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Oreochromis mossambicus

Mozambique Mouthbrooder




Native to the East African coast, specifically Mozambique, Lesotho, Botswana, Swaziland, Zimbabwe and Malawi. However, escaped populations now exist in over 90 countries with the fish initially having been imported for aquaculture.


An incredibly adaptable species that is found in rivers, streams, ponds, lakes and coastal plains in it’s native range. It occurs in both fresh and brackish waters and usually inhabits shallow areas.

Maximum Standard Length

15.6″ (39cm).

Aquarium SizeTop ↑

80″ x 24″ x 24″ (210cm x 60cm x 60cm) – 760 litres for adult fish. Juveniles can be grown on in smaller aquaria.


Not critical. A sandy substrate is best. Plants should not be used, as they will be eaten. A large, efficient filtration system is essential as this species is very messy. Otherwise, decor is down to personal preference.

Water Conditions

Temperature: 70-81°F (21-27°C)

pH: 6.2-8.5

Hardness: 10-30°H


Very unfussy and will eat most foods offered. Some vegetable matter should be included in the diet.

Behaviour and CompatibilityTop ↑

A very robust species that is territorial when spawning but is otherwise quite peaceful. Obviously, an enormous tank is needed to keep it in a community situation. It can be combined successfully with large African and Central American cichlids, Loricariids, Synodontis sp. etc. Small fish will be eaten. If kept with others of it’s own species, they will squabble amongst themselves but rarely is any real damage done unless breeding occurs.

Sexual Dimorphism

In the natural form, males take on heightened colours during spawning and mature males often have a thicker upper lip and dorsal fin. Males also tend to be slightly larger than females.


Easy. Maternal mouthbrooder. We recommend the purchase of 5 or 6 youngsters and allowing them to pair up naturally. Obviously, a massive tank is required but water parameters are less important. Aim for a temperature of 75°F and a pH of around 7.0 and you will be fine. Sand is the preferred substrate.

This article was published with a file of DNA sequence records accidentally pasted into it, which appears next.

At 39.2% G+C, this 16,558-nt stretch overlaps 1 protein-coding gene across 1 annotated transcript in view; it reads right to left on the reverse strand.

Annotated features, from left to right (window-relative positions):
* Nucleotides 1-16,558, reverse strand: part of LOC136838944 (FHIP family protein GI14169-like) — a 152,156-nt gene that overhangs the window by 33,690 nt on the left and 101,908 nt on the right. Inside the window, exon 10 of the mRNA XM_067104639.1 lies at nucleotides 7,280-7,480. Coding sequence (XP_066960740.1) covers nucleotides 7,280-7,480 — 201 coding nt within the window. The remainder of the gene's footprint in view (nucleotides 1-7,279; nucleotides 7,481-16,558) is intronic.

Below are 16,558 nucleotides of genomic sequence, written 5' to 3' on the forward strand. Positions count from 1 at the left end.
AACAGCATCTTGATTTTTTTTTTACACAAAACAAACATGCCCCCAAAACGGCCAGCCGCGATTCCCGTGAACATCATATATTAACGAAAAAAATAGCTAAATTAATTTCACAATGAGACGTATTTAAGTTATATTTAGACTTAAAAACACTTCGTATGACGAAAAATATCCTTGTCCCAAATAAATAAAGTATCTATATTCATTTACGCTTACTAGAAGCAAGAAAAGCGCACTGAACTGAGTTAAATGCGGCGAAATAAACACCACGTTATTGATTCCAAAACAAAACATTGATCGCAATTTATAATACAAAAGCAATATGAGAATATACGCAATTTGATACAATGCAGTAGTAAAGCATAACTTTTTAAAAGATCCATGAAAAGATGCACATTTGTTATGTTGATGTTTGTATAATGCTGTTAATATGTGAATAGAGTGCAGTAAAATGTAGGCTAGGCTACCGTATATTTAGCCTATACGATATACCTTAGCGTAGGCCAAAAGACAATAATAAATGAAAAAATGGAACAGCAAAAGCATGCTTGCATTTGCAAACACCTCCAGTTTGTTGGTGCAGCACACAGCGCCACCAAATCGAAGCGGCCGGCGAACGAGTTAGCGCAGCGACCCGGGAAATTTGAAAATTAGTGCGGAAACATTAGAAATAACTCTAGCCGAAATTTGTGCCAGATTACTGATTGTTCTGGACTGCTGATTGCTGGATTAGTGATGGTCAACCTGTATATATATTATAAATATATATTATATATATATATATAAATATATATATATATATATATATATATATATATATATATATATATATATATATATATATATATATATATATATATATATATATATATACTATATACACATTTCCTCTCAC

Spawning is initiated by the male, who excavates a pit in the substrate to act as the spawning site. He will then guard this area fiercely and attempt to entice females to mate with him. A willing female lays her eggs directly onto the substrate of the spawning pit and allows the male to fertilise them before taking them into her mouth. The male now plays no further part in broodcare and the female does not remain in his territory.

The female will carry the brood for around 14 days before releasing the free swimming fry. Generally, she will not eat during this period and can easily be spotted by her distended buccal cavity. Following release of the fry, broodcare by the female lasts for another week or so, with the fry seeking refuge in her mouth if threatened or distressed. She will actually signal to the fry to enter her mouth if she senses danger by quickly darkening parts of her face.

The fry grow very quickly indeed and are sexually mature at only 8 or 9 months of age. They can be fed on brine shrimp nauplii or powdered flake food from the day they become free swimming.

NotesTop ↑

One of the most invasive fish species in the world, O. mossambicus is one of the species farmed for supermarkets and restaurants across the globe. Several colour varieties have been selectively bred from the natural green fish to make the fish more appealing to consumers and unsurprisingly, it is these more brightly coloured forms which are usually seen in aquaria. Some of these variants are cross breeds with other species of Oreochromis.

The destructive effect of O. mossambicus on non-native ecosystems into which it escapes or is released is mainly due to it’s adaptibility. It has been recorded over a temperature range of 60-110°F and in water varying from pure freshwater to full marine conditions. It is often described as an “aquatic dustbin” as it eats virtually anything and it breeds under almost any conditions, even when food is scarce. The broods themselves number several hundred and a single female can produce 3 or 4 a year.

Known commonly in the aquarium trade as the “Mossie”, O. mossambicus does not make a particularly good aquarium fish either. It has a large adult size, a messy nature and is not especially attractive, nor does it exhibit any particularly interesting behaviour. The ease with which the fish breeds, and resultant large broods of swiftly growing fry can also spell trouble as the young are not at all popular with dealers and other hobbyists. However, it is still regularly seen for sale (though thankfully not as often as it once was), and it is many an unsuspecting fishkeeper who has purchased a cheap, cute 1″ pink cichlid only to find he or she has a monster on their hands only a few months later. Although it is very easy to keep and breed, it is not recommended to the vast majority of hobbyists.

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